Veterinary fees incurred when a horse has an injury, illness or disease continue to increase as a result of advances in medical technology, diagnostic procedures and the cost of treatment. Over time, companies have had to adjust by increasing major medical premiums, raising deductibles and implementing co-pay provisions to offset declining results in their loss ratio.
New Guidelines for Major Medical Insurance
A new round of revised choices is set to take effect September 1st (while some are effective immediately). Expect further increases in medical premiums and increased deductibles. In addition, more eligibility limitations will go into effect, especially on lower valued animals. Eligibility restriction will generally hinge on the insured value of the horse.
Surgical Insurance – A Popular Option
Surgical insurance continues to be a popular option and a wise selection for those horses that may not be eligible for major medical. Coverage varies depending on the carrier. Presently, for example, a $10,000 limit is available as well as a $10,000 colic endorsement. Also, most companies include Emergency Colic Surgery coverage in the mortality policy at no extra charge. (We are reminded that when horse insurance first became available, surgical was the only option and was limited to $5,000 – there was no major medical coverage! Refer to our Blog #37 for a historical perspective.)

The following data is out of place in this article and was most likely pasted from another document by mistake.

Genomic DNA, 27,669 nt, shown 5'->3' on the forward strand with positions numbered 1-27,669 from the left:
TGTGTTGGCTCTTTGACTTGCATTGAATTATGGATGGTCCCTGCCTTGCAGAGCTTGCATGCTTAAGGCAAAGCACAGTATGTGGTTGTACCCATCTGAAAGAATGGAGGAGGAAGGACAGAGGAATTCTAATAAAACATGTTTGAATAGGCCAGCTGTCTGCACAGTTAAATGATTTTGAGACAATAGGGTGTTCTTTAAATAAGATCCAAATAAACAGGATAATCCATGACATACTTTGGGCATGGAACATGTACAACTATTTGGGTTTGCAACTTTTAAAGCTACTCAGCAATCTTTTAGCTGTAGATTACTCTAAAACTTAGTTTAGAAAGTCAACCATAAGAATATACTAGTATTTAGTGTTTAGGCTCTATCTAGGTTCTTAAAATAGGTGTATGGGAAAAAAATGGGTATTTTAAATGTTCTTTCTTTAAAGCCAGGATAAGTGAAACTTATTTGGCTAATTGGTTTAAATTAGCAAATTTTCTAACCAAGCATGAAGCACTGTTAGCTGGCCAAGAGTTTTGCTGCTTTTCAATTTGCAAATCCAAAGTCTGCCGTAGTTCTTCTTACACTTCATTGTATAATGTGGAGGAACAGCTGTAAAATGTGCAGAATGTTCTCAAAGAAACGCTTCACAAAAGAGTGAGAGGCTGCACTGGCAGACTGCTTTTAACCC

Two major companies (that we are aware of) have recently withdrawn from this market; they will no longer offer any insurance on horses. Blue Bridle presently represents several carriers and all have announced new restrictions, eligibility changes and cost increases. Watch for these announcements to show up in your horse’s renewal notice, when applicable.
You are urged to contact your agent with any questions and to discuss your best coverage options.